Informational Interviews 101
If you are searching for a job or about to start, I am sure you’ve heard a variation of this statement about a million times already: “It’s not what you know, it’s who you know.”
I hear this all the time. From relatives, friends, professors, random strangers on the street…ok, maybe not the random strangers part….BUT it does seem to me that absolutely everyone feels the need to say this once they find out you are in the process of finding a job. Even though it’s become a bit monotonous hearing the same phrase time and again, I appreciate people wanting to share this little pearl of wisdom.
Although I do believe that what you know is also very important, I have found it to be true that who you know can make a huge difference. I owe a lot of the reason I was hired for my previous job to being friends with someone who was friends with the woman who hired me. Of course, I still had to do well in the interview and show that I was a good candidate for the position, but I got my foot in the door using the “who you know” tactic.
In other words, I was networking.
I used to make fun of my friend, Bethany, because she was very intentional about cultivating her network of contacts. She made it a practice to email everyone she knew at least once every few months, just to let them know she was still there and open to new opportunities.
“You are being ridiculous”, I said, “Won’t people just find that annoying?? Especially those you barely know? And what in the world do you say to them…I wouldn’t know what to say!”
“No! It’s not ridiculous! It’s called networking, Kia!” Bethany replied, “This way, they know I am out here, searching for a job and maybe one of them will connect me to someone or something that will lead to a job now or sometime in the future. And you don’t really have to say anything important, just let them know what you are up to, what you’re good at, that you’re still looking for a job.”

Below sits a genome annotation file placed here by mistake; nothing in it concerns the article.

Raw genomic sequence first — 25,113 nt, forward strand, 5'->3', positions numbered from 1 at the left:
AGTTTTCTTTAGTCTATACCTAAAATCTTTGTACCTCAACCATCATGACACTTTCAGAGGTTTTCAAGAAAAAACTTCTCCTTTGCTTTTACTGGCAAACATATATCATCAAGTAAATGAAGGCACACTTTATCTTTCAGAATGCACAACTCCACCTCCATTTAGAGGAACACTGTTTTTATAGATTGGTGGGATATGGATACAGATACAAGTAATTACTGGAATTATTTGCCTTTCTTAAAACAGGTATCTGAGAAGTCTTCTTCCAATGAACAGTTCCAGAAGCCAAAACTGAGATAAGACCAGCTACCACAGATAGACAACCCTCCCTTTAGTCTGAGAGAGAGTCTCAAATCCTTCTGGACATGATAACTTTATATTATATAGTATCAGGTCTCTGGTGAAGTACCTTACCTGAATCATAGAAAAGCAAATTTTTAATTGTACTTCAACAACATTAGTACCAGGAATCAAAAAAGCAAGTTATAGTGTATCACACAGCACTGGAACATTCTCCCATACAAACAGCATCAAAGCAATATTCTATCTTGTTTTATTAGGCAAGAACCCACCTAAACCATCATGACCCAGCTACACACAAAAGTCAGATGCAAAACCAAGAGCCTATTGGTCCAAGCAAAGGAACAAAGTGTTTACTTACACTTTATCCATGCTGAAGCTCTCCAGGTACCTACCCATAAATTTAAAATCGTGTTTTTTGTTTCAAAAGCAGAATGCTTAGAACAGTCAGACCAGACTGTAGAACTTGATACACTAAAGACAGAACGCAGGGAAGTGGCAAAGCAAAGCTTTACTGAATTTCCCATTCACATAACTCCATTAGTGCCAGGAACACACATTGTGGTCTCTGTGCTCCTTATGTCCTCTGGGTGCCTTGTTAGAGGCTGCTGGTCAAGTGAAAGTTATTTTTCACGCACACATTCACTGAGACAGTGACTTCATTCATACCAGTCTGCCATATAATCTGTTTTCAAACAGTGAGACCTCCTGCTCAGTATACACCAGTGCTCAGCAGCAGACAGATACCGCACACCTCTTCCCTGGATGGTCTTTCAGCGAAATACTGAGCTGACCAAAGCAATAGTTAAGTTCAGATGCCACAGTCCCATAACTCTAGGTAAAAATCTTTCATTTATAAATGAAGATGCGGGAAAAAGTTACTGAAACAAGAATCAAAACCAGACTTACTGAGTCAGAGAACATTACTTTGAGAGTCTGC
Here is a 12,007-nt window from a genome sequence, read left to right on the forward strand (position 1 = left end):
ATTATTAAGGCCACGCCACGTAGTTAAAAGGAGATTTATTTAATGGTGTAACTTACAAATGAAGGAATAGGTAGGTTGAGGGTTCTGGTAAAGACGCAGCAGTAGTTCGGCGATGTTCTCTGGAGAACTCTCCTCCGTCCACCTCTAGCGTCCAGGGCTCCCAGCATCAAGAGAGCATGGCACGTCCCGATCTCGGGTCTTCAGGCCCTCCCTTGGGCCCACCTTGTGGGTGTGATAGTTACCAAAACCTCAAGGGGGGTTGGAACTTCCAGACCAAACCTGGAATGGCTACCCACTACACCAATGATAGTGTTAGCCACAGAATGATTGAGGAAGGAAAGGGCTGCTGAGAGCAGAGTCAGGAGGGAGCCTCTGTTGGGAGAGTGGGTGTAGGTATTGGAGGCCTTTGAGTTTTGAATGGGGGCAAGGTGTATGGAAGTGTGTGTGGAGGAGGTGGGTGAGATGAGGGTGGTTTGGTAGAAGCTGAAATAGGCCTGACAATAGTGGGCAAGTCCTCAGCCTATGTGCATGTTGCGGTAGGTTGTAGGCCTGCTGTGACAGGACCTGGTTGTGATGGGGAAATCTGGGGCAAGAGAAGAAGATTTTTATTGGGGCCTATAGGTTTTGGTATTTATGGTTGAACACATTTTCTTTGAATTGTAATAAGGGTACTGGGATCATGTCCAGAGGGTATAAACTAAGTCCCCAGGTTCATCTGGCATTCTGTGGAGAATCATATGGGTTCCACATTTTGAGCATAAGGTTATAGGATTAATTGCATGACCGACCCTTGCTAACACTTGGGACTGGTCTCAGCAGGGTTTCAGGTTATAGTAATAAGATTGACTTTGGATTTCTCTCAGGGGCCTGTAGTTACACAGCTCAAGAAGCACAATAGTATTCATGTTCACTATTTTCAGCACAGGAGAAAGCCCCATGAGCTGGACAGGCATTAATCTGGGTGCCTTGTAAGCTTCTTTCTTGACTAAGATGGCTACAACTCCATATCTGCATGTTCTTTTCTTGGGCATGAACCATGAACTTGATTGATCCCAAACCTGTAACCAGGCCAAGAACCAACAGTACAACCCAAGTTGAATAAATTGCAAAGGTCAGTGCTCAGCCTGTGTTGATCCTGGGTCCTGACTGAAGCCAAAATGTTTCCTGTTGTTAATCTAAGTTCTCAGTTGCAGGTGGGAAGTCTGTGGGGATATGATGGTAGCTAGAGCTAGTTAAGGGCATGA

Now, I had known before that Bethany is a super smart lady, but since this conversation a year ago, I’ve realized that she was being extra super smart! Her message has become clear to me time and time again over the last year: NETWORKING IS SUPER IMPORTANT!
Which is where our topic for this week (finally) fits in: Informational Interviews!
Here is Wikipedia‘s explanation of what an informational interview is :
“An Informational Interview is a meeting in which a job seeker asks for career and industry advice rather than employment. The job seeker uses the interview to gather information on the field, and to find employment leads and expand their professional network. This differs from a job interview because the job seeker asks the questions. The term was coined by Richard Nelson Bolles, author of the best-selling career handbook, What Color Is Your Parachute? There may or may not be a specific employment opportunity available. Nevertheless, job interview etiquette is expected.
Informational interviews are initiated by the job seeker. There are many avenues the job seeker may pursue to obtain the informational interview. Career and social networking, newspaper want ads, job boards, placement services, company websites, trade association and professional meetings, human resource contacts, professors and teachers, job search engines, and professional recruiters.”
The Wikipedia article also has some etiquette tips for conducting an interview.
Sounds fun, right!? I sure think so. Although calling up someone you barely know, or may not know at all, and asking them if you can talk to them about their career may sound scary, trust me it will be both enjoyable and helpful.
The purpose of informational interviews is two-fold. First, talking to people about their careers and the paths they’ve traveled can give you a much better idea of what you want to do. Second, you will be making contacts and building that all-important network!
Although it is relatively easy and fun, informational interviewing is one of the most underutilized career development tools. Now that I’ve told you about it, I’m going to refer you to some other blogs to tell you how to conduct an informational interview.
- This article by Dawn Rosenberg McKay on About.com provides some great tips on how to set up, prepare for and conduct an informational interview.
- A tutorial by the author mentioned above, Richard Bolles. This is a SUPER thorough step-by-step guide.
- A blog post featured on the NY Times website by Marci Alboher that gives excellent ideas for questions you can ask your interviewee. (Also, follow the link to her post about pet peeves from the interviewee’s perspective.)
Another idea for you: Check out this website called Inspiring Experts (there are many similar sites out there, so it’s worth a Google search!) to watch videos of people sharing information about their career fields. It’s like an informational interview but you don’t have to do anything except watch! Remember, though, that this isn’t a substitute for conducting interviews with real live people!! While the videos are helpful, nothing beats a conversation in person-you get to ask questions about things you find important and build your network of contacts!
And as always, if you have any questions or need any help, feel free to visit our office!
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